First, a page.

American football serves as unlikely peacemaker
JERUSALEM - American football, not the most genteel of sports, is proving to be an unlikely force in bringing together Israelis and Palestinians. Nationals from the two territories, who have been in conflict for many years, have formed the Judean Rebels, a squad that practices and plays American football every week on a field in Jerusalem.
The sport is rarely played in the Middle East, but many of the Israeli members of the team immigrated from the United States and live in settlements in the occupied West Bank. They and their four American-born Palestinian gridiron colleagues say their love of the sport transcends politics.
Musa Elayyan said all he, brothers Mohammed and Ayub and cousin Ramzi wanted to do was play football.
“I played in high school and suddenly going ‘cold turkey’ - it was kind of hard,” the 22-year-old Palestinian said.
Elayyan, who lives in the neighborhood of Beit Hanina adjacent to Jerusalem’s city limits, said he felt no sense of enmity from any of his teammates and was interested only in playing.
“The whole thing is to play football and have fun ... if there is any friction, we talk about it,” he said.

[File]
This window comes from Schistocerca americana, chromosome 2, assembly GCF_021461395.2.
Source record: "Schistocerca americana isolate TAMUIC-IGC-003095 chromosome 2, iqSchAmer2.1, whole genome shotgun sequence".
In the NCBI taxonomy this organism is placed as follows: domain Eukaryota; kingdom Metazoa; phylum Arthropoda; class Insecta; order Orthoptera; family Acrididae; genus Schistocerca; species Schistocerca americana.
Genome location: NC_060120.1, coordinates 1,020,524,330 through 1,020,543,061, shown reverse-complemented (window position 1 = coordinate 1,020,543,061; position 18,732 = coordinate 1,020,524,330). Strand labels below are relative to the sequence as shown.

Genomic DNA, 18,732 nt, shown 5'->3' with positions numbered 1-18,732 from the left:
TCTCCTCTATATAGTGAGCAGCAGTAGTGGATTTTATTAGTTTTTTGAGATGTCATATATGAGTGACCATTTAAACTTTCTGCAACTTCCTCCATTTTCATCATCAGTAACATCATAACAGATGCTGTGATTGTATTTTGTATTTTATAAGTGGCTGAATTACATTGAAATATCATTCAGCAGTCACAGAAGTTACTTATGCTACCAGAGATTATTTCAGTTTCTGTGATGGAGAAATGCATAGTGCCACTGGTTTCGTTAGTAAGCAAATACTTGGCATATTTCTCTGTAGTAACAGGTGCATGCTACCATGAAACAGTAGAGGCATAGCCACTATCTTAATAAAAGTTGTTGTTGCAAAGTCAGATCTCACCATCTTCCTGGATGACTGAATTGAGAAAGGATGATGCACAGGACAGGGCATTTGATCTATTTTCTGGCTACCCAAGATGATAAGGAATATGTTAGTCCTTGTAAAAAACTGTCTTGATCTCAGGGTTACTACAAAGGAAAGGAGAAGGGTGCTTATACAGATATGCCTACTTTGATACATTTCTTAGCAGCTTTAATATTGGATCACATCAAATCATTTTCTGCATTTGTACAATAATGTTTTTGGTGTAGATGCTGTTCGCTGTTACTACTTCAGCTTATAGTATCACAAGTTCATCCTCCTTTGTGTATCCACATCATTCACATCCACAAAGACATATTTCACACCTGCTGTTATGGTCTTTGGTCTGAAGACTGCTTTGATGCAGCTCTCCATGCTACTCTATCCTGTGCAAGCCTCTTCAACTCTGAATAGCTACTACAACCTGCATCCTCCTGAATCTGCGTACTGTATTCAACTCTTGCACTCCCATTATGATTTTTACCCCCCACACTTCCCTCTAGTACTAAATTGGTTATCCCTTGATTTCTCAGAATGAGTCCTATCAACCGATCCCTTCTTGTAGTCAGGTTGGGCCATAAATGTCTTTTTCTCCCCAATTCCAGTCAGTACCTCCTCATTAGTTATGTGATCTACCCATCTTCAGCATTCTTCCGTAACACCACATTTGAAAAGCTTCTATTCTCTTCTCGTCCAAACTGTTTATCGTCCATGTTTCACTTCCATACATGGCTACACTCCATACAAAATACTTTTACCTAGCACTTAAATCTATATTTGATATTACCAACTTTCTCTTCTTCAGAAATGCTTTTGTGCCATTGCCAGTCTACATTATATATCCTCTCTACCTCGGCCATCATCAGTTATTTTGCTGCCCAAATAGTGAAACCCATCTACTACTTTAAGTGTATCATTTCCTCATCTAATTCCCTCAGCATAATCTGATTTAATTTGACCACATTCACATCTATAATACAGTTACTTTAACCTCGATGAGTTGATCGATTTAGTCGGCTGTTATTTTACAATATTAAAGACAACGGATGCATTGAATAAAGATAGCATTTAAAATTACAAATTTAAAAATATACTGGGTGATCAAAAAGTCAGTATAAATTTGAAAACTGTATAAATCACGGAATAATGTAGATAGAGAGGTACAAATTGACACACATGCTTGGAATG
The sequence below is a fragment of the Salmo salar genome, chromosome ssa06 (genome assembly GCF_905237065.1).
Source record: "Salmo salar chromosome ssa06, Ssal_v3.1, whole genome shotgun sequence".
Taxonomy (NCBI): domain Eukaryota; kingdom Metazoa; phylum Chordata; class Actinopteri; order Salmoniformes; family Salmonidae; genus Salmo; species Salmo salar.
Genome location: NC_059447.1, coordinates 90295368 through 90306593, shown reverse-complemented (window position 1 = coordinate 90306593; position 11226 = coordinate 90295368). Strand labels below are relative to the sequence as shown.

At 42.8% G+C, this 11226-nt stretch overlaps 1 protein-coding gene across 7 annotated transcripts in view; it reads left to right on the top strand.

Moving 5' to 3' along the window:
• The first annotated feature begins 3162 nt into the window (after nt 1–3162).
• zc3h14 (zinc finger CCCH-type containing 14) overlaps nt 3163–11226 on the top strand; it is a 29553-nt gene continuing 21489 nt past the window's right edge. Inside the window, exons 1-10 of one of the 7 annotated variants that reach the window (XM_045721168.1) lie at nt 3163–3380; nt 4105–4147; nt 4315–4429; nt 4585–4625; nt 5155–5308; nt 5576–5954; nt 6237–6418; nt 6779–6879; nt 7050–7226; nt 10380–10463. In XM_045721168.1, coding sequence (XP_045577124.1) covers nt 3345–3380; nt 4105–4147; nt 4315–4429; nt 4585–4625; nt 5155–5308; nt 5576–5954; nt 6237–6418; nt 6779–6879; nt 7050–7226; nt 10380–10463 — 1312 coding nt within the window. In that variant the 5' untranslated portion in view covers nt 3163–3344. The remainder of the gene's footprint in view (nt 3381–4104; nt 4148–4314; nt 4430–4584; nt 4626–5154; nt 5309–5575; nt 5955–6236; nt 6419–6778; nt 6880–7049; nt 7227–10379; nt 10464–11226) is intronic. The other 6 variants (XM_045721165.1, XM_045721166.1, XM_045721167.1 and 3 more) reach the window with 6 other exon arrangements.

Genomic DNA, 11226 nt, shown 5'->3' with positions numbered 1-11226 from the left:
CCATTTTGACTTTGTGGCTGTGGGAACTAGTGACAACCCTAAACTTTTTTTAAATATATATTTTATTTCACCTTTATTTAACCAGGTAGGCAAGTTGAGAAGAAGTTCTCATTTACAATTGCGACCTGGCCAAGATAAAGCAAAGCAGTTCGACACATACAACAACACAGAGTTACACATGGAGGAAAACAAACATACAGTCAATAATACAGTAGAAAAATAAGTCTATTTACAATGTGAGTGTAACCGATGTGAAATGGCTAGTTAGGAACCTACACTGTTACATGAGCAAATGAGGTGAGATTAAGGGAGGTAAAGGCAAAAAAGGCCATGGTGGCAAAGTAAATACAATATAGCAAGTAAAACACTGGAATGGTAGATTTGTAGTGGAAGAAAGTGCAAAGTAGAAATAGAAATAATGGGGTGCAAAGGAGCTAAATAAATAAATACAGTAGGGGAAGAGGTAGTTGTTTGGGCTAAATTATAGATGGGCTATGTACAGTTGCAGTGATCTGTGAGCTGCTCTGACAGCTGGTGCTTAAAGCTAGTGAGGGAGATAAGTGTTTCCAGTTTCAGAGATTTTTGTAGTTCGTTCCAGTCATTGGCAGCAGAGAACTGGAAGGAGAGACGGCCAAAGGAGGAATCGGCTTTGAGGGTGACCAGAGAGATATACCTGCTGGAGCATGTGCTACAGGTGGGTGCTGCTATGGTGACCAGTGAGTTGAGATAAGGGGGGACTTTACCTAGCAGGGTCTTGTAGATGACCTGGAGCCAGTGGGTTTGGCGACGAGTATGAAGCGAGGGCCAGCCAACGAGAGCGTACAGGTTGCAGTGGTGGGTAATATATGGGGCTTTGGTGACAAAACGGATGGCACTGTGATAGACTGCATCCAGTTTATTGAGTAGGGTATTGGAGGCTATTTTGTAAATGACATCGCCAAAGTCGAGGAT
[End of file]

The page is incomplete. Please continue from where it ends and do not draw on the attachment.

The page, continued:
Judean Rebels captain Matan Goldberg, 26, said politics never came into play.
“It’s about playing football and trying to win,” Goldberg said. “They were just like any other guys,” he said about his Palestinian teammates. “It is not easy in Israel to find people who play football, we just found these guys who played football in high school.”
The Israeli amateur league, which is in its third season, comprises nine teams. There are not enough players for full 11-man teams, so each side fields eight players for a game.
The Judean Rebels wear orange, a color adopted by settlers in recent years after it became a symbol of opposition to Israel’s 2005 withdrawal from Gaza Strip settlements. Team coach Shlomo Barya Shechter said orange with green trim symbolized the color of the fertile land in the southern West Bank near the cluster of settlements known as the Etzion Bloc, although he did not resist ascribing other connotations to it.
“Anybody who wants to consider this the settlers’ color is most welcome,” said the bearded Shechter, a former settler from Bat Ayin in the southern West Bank who lives in Jerusalem. Palestinians hope to establish a state in the West Bank and Gaza Strip and fear the settlements, built on land Israel occupied in a 1967 war, will deny them a contiguous and viable country.
Elayyan said his Palestinian friends and neighbors had reacted positively to the sporting endeavor.
“They think it is good, awesome, because they are tired of war ... and we are doing our thing, playing football,” he said.
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